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How to Recognise and Use Uncountable Nouns?

Published by at August 17th, 2021 , Revised On November 12, 2021

Uncountable nouns refer to abstract ideas, substances,s or concepts that cannot be counted unless expressed with a unit of measurement. For example, we cannot count gasoline. We can count cans of gasoline or gallons of gasoline, but we cannot count the gasoline itself.

Uncountable nouns are also known as noncount nouns or mass nouns.  On the other hand, countable nouns are those that can be counted as distinct items.

Uncountable Nouns Examples

  • Money, currency
  • Power, gas, electricity,
  • Water, butter, sugar, rice
  • Luggage, furniture
  • News, information, suggestion, recommendation
  • Happiness, love, art, music
  • Lightning, radiation, traffic, feedback, gravity, speed, logic, research, knowledge

As mentioned above, uncountable nouns should always be treated as singular verbs. For example,

  • This research is of paramount importance for scientists.
  • Let’s move the furniture to our new house.
  • The water moves from the high point to the lowest point.

Uncountable nouns do not use indefinite articles (a or an), and they cannot be pluralized. This rule will help you quickly identify uncountable nouns.

For example,

  • A piece of information
  • A grain of sand
  • A jar of jam

We can also use “any” and “some” with noncount nouns.

For example,
Can you share some information?
Do you have any money on you?
We can also use “much” and “a little” with uncountable nouns.
I haven’t got much information about this service.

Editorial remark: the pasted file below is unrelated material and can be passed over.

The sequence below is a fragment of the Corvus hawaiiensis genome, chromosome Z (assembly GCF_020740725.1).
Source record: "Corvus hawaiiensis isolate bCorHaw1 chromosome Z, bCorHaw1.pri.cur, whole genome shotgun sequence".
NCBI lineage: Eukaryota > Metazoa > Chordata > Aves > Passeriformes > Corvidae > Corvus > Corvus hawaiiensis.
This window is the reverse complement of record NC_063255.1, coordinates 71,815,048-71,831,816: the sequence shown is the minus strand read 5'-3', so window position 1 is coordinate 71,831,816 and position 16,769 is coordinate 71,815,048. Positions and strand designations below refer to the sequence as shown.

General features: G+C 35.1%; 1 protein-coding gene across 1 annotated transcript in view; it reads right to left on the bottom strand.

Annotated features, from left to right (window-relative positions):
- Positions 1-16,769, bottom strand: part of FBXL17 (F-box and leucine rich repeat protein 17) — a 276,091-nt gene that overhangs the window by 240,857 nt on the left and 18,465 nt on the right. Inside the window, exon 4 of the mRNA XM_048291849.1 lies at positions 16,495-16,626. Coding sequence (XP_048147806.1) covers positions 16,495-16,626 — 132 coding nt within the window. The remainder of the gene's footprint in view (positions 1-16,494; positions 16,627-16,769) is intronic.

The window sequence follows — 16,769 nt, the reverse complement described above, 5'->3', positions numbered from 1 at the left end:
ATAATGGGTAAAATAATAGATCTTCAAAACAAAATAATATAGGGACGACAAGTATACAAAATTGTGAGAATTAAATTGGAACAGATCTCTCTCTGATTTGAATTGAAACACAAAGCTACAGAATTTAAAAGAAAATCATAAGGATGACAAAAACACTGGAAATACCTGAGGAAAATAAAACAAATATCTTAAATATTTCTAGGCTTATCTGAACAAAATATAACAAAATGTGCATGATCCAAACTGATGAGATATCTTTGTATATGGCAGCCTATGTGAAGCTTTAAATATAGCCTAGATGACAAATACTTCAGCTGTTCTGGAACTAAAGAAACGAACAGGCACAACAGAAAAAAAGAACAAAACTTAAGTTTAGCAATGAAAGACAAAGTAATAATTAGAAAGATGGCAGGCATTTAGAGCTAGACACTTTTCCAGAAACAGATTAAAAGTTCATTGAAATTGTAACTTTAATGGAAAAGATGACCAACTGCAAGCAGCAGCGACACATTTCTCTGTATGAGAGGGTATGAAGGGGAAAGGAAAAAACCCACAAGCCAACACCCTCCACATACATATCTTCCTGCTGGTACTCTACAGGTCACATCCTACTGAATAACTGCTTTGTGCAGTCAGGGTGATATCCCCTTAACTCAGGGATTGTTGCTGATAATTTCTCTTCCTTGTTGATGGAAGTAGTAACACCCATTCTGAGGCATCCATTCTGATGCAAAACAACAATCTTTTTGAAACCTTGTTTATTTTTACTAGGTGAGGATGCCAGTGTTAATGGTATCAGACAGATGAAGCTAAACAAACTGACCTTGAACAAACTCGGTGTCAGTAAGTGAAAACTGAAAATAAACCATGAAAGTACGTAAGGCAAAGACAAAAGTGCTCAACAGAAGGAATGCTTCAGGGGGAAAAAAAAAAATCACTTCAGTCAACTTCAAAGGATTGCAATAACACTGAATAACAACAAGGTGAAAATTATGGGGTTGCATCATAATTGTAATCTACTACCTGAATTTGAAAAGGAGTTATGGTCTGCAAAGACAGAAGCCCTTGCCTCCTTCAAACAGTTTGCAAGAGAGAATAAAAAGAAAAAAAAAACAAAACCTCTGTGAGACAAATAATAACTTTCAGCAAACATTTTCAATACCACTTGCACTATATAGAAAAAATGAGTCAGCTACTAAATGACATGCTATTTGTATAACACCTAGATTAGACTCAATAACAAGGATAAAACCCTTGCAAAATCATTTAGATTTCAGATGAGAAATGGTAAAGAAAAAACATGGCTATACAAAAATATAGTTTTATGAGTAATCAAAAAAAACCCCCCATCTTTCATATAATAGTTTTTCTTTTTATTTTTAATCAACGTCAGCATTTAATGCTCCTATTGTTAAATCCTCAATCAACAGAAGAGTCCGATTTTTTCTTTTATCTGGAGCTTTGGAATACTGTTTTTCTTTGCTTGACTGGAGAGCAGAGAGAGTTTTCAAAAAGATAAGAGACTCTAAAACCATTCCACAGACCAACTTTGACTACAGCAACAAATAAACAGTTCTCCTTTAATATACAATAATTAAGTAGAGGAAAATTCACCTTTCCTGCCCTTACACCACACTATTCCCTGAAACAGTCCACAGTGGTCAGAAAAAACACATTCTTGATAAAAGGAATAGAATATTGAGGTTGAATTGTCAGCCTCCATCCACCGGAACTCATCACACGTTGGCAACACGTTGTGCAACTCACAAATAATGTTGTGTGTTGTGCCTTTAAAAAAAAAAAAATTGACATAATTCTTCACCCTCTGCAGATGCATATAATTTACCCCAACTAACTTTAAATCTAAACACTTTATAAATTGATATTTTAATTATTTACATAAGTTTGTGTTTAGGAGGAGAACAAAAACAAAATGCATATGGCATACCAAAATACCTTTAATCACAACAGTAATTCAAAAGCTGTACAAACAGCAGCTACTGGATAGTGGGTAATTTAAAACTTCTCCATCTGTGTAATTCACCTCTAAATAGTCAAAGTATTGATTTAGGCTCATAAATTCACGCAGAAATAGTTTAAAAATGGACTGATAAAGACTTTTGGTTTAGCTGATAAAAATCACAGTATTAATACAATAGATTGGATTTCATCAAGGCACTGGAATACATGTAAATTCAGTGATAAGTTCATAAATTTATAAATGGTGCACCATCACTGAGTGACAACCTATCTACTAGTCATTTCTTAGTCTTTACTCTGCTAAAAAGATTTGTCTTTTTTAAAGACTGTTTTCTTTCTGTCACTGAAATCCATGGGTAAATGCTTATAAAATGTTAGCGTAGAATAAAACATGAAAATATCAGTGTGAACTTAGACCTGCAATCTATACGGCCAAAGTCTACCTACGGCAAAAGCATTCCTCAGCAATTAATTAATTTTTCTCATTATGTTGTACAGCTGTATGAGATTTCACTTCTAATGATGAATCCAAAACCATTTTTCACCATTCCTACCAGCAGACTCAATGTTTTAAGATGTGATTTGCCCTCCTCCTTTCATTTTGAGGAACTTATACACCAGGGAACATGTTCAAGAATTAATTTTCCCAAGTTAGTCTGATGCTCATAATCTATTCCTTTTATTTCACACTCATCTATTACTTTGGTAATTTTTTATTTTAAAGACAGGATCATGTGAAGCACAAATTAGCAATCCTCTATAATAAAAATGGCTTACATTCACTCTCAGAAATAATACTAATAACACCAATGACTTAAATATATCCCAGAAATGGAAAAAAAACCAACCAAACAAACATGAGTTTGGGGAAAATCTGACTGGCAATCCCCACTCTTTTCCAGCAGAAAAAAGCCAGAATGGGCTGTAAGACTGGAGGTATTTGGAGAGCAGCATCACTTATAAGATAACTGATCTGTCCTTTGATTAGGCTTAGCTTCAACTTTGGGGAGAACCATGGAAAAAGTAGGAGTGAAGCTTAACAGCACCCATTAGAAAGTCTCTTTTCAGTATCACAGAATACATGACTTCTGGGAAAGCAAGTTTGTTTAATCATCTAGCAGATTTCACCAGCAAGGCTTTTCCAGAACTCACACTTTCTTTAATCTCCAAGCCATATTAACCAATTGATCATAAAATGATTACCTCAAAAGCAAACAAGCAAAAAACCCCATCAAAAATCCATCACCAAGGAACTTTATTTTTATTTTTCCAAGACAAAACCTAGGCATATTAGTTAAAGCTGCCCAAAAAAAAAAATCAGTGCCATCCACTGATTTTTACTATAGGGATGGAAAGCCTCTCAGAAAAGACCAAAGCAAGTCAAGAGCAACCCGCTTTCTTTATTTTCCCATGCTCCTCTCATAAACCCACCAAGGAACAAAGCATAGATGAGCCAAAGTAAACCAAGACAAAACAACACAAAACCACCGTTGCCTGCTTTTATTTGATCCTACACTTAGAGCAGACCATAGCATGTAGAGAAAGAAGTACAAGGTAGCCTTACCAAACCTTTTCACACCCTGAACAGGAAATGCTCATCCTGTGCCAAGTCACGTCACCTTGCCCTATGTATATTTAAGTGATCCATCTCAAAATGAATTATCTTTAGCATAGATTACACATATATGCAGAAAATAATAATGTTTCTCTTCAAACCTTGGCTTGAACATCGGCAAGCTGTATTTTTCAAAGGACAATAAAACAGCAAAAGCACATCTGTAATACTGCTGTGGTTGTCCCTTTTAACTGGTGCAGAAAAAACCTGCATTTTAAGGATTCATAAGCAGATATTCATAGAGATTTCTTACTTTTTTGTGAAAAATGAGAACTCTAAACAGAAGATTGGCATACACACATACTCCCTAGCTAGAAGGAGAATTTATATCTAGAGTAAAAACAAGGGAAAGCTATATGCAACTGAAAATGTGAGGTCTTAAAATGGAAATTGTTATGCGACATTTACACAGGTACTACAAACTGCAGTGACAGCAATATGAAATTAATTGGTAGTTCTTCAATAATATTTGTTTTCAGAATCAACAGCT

All I need is a little love.

The following table presents a comparison of countable nouns vs uncountable nouns.

Uncountable Nouns Countable Nouns
Scenery View
Work Job
Travel Journey
Advice Tip
Information Report
Milk Glass
Electricity Battery
Furniture Chairs
Luggage Bags
Music Tracks
Money Pounds

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What is the Partitive Structure with Uncountable Nouns?

It is possible to count uncountable nouns by using units of measurement. For example, we cannot quantify milk, but we can quantify glasses or bottles of milk. By specifying the unit of measurements, such as glasses or bottles, we can determine the quantity of milk being referred to. Expressing the uncountable nouns and the unit of measurement in a structure like “five bottles of milk” or “two slices of cheese” is known as the partitive structure.

Partitive structure Quantity Unit of measurement Of Uncountable noun
Examples Five bottles Of Milk
Two Slices Of Cheese
Several Drops Of Liquid

It is also possible to express the same uncountable noun through different partitive structures, and each will have a different meaning. For example, you could say “a block of cheese” or “a slice of cheese’. Both are partitive expressions with different meanings.

Here are some more examples of uncountable nouns in sentences:

  • Make sure to buy a bag of wheat for me from the grocery store.
  • You can never count the drops of water in the ocean.
  • John decided to give away some items of clothing to the poor.
  • Bring me two glasses of milk.
  • I need four gallons of gasoline for my truck.
  • Can I have two cups of tea, please?

Nouns That Are Both Countable and Uncountable

Some nouns can be both countable and uncountable. For example,

Noun Countable Uncountable
Work This is an important piece of scientific work. I have no work, so I am broke.
Time I have no time to argue with you over this matter. Do you have time for a quick telephonic discussion?
Room There are five rooms in my house. Do you have room for another person?
Paper How many academic papers you have written? Can I have some paper? I want to make some notes.
Noise I thought the noise might be useful in terrorem. There is so much noise that I am unable to concentrate on my work.
Light There are a couple of lights in the garage. There is always light at the end of the tunnel.
Hair I found two white hairs in my meal. I have lost my hair considerably.
Currency The GBP (Pound Sterling) is a valuable currency. The expression gained wider currency after 2010.


About Alvin Nicolas

Nicolas has a master's degree in literature and a PhD degree in statistics. He loves to write, cook and run. Nicolas is passionate about helping students at all levels.